Disclaimer: Lovin Malta has asked the Labour Party for an interview with the Prime Minister’s wife Michelle Muscat, or another representative from the party. We are awaiting a response.
When the results of the 2013 election were announced, Kristina Chetcuti sighed a breath of relief.
“I really believed the country needed a change and when the election result came out, which was overwhelming, I said, great, we finally have a chance for a government to make radical changes because it won’t be bothered about losing votes. I had hope,” she told Lovin Malta.
Fast-forward to 2017, and the former Times of Malta reporter is now the partner of Opposition leader Simon Busuttil.
She’s also fired up and feeling as strongly about politics as she did back in 2003, when Malta was debating whether or not to join the European Union.
“I feel we were deceived by three people who are leading the country,” she says, referring to Prime Minister Joseph Muscat, his chief of staff Keith Schembri and Minister Konrad Mizzi.
Chetcuti is also feeling more comfortable within the Nationalist Party now that it has spent several years “soul-searching” and has become more open especially about civil liberties.
A divorcee herself, she says the PN has come a long way and has now even embraced gay marriage. She is also passionate about the need to be more open minded when it comes to the legalisation of marijuana, which she believes could help curb drug trafficking.
“Everybody feels they can be a coach, but then when you have a party with the whole baggage and structures, it’s not that easy to just change things from one day to another, you need time.”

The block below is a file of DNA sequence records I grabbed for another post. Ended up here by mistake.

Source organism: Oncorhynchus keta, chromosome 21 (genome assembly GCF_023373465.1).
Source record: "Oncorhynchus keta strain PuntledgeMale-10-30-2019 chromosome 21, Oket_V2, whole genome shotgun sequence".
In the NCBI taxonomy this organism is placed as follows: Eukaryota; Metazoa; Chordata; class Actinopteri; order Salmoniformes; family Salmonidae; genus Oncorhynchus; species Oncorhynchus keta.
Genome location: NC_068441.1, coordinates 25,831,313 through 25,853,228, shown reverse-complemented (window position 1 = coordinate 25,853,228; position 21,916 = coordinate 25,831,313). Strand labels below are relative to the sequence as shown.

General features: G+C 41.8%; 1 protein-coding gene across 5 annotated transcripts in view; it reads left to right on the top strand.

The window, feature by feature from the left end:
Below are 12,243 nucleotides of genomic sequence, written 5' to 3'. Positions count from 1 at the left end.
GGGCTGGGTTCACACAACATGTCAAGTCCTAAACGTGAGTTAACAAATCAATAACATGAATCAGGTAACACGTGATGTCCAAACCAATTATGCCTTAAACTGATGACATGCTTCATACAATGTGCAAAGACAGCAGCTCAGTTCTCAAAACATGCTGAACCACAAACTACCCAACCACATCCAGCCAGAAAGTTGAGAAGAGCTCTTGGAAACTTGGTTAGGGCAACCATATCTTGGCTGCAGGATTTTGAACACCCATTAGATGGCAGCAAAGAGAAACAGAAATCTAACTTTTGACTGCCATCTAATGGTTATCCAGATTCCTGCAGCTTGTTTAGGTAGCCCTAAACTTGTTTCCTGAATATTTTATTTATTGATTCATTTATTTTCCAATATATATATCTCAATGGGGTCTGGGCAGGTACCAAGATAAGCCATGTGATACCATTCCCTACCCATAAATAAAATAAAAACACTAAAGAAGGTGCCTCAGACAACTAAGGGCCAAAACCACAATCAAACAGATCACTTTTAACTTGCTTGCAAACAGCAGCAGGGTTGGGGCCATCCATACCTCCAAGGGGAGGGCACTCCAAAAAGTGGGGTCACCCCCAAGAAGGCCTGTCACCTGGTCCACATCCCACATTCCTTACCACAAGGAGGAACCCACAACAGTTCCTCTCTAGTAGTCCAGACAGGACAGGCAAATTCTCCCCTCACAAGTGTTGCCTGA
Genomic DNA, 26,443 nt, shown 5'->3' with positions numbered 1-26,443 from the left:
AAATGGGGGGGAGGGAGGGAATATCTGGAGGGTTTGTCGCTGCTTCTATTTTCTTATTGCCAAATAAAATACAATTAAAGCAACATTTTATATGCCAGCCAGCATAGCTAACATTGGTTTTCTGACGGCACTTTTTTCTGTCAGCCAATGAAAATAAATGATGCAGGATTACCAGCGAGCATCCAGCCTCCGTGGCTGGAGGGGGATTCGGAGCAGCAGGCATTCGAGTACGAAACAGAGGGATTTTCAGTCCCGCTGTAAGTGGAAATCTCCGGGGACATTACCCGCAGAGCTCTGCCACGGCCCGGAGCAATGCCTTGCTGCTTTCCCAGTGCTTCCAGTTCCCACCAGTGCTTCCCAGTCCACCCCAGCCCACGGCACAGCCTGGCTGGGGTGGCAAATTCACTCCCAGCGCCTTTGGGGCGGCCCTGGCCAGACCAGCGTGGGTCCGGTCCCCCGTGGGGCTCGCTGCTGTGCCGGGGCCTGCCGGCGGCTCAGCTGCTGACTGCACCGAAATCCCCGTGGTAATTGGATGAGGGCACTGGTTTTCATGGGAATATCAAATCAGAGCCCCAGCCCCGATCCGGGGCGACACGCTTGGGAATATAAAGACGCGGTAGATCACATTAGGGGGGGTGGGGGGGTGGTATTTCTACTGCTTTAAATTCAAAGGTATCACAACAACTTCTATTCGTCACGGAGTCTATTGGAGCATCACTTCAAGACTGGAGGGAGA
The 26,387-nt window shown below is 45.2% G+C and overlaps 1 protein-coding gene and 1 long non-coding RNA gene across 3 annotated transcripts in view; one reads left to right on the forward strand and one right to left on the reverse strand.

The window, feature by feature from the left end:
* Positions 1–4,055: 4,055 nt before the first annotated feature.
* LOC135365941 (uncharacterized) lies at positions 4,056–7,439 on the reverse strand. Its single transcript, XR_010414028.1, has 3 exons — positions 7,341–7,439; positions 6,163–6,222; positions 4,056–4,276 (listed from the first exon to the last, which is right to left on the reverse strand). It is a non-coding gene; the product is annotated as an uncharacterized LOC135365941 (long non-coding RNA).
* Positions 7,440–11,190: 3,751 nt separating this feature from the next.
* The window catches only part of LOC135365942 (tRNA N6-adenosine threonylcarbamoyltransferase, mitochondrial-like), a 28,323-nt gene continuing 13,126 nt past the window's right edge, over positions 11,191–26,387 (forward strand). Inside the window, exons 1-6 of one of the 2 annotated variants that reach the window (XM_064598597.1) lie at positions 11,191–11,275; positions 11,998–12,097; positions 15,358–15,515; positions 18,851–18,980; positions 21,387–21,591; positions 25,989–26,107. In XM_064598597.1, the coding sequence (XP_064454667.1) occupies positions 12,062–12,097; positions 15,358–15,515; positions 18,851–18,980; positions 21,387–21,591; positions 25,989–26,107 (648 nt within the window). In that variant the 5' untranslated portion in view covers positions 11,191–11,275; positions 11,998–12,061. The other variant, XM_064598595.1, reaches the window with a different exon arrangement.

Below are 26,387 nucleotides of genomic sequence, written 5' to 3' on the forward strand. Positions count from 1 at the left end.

Asked about what advice she gave Busuttil after the PN abstained from the civil unions vote in 2014, Chetcuti says the couple had just started dating back then, so it was “still early days”. She adds: “Everybody feels they can be a coach, but then when you have a party with the whole baggage and structures, it’s not that easy to just change things from one day to another, you need time.”
Chetcuti says she has faith in the Maltese electorate and hopes they will put their trust in Forza Nazzjonali, the coalition between PN and Partit Demokratiku.
“The fact that you have another party there to keep check on the main party that makes a whole lot of a difference. Also, there is another factor: the good governance proposals.”
“There would be lots of checks and balances. What we are living now – this surreal, surreal situation we are in – can’t ever happen again because of these proposals.”
Watch the full interview in the video above.